The conduct of the enemy has been marvellous and even a musing.
The bombardment of Pensacola proved to be a ridiculous failure.
Nothing has been effected beyond mere landing and entrenching at Port Royal.
Evansport has not been bombarded; and the recollection of Leesburg, has taught McClellan and his army at Alexandria, that discretion which is the better part of valor.
Rosencranz has gone off with all but two of his regiments from the Kanawha to winter in Wheeling; first putting Gen. West Point Benham under arrest for failing to capture Floyd's twenty-two hundred men with five to seven thousand.
Nelson, frightened by the daring and gallant expedition of our cavalry against Guyandotte took a sudden and headlong retreat from the vicinity of Pound Gap, dropping several of his cannon, drowning many of his horses in the river, and leaving tents, baggage, and supplies in glorious confusion all along the path of his unpursued retreat.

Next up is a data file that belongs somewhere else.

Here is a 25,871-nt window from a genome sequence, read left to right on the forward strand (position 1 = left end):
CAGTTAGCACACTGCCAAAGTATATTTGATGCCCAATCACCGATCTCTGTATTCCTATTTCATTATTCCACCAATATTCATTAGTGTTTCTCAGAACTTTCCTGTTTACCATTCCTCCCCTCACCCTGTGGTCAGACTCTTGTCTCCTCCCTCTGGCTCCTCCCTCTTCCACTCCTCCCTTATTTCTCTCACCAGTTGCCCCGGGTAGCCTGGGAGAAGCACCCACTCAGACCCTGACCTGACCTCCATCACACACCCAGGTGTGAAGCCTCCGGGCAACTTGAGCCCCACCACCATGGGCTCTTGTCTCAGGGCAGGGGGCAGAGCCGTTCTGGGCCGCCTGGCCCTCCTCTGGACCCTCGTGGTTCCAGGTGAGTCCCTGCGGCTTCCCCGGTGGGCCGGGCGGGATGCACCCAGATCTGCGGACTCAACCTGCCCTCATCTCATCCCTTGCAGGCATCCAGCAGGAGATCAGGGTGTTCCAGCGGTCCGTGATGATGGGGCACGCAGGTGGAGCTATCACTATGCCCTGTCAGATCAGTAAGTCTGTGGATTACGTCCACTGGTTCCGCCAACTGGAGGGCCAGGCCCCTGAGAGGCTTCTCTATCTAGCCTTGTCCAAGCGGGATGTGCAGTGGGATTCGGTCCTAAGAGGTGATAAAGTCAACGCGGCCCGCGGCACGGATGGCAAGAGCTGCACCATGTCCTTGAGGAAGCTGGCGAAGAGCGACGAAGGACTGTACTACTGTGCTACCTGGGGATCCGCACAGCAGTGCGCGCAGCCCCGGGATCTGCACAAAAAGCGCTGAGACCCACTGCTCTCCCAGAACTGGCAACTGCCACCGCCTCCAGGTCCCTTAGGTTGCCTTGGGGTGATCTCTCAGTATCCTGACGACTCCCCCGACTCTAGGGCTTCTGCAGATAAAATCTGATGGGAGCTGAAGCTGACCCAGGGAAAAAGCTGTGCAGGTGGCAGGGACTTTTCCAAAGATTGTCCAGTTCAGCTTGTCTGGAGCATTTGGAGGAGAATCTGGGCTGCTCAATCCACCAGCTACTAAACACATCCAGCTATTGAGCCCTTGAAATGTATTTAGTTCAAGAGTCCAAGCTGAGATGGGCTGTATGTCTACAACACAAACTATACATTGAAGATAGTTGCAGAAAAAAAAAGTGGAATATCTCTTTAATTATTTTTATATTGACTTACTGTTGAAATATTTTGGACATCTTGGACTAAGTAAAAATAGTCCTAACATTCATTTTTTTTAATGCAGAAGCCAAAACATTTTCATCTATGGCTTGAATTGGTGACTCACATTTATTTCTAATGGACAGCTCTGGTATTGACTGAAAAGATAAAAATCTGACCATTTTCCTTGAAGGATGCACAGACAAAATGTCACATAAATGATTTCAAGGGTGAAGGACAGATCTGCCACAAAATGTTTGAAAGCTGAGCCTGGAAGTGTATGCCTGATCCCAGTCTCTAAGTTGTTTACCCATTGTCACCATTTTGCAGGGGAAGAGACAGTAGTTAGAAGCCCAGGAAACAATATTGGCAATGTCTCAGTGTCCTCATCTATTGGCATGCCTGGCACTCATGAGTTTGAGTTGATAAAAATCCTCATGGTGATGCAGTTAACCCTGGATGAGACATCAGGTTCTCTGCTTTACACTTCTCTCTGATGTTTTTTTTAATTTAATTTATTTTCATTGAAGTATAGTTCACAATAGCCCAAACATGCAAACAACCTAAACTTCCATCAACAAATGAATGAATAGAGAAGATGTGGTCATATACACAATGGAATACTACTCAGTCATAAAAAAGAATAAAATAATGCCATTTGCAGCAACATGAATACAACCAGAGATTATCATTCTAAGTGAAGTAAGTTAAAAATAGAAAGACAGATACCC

The enemy's force before Zollicoffer caught
loyd and cut off his retreat.
Three brigades, embracing a force superior in numbers, were detailed for that purpose.
Gen. Benham was commanded to cross the river below Floyd, while Cox and Schenck were to cross above, and blockade the only roads leading to the South.
At a given signal the three divisions were to advance and give battle.
Benham's brigade crossed the river, and were in bivouac five days, waiting for orders to march.
At last those orders were received, and Benham advanced to Benham advanced to the rebel camp.
He gave the signals agreed upon, and received answers from the other brigades that all was right, yet when he reached the rebel camp he found it freshly deserted.
The other brigades had failed in their movements, and Floyd, taking aed through the unobstructed read before him. It has since transpired that but for a fortunate night's rest, ordered by Gen. Benham, his brigade would have been precipitated upon Floyd's whole force, and, cut off from all aid, might have been annihil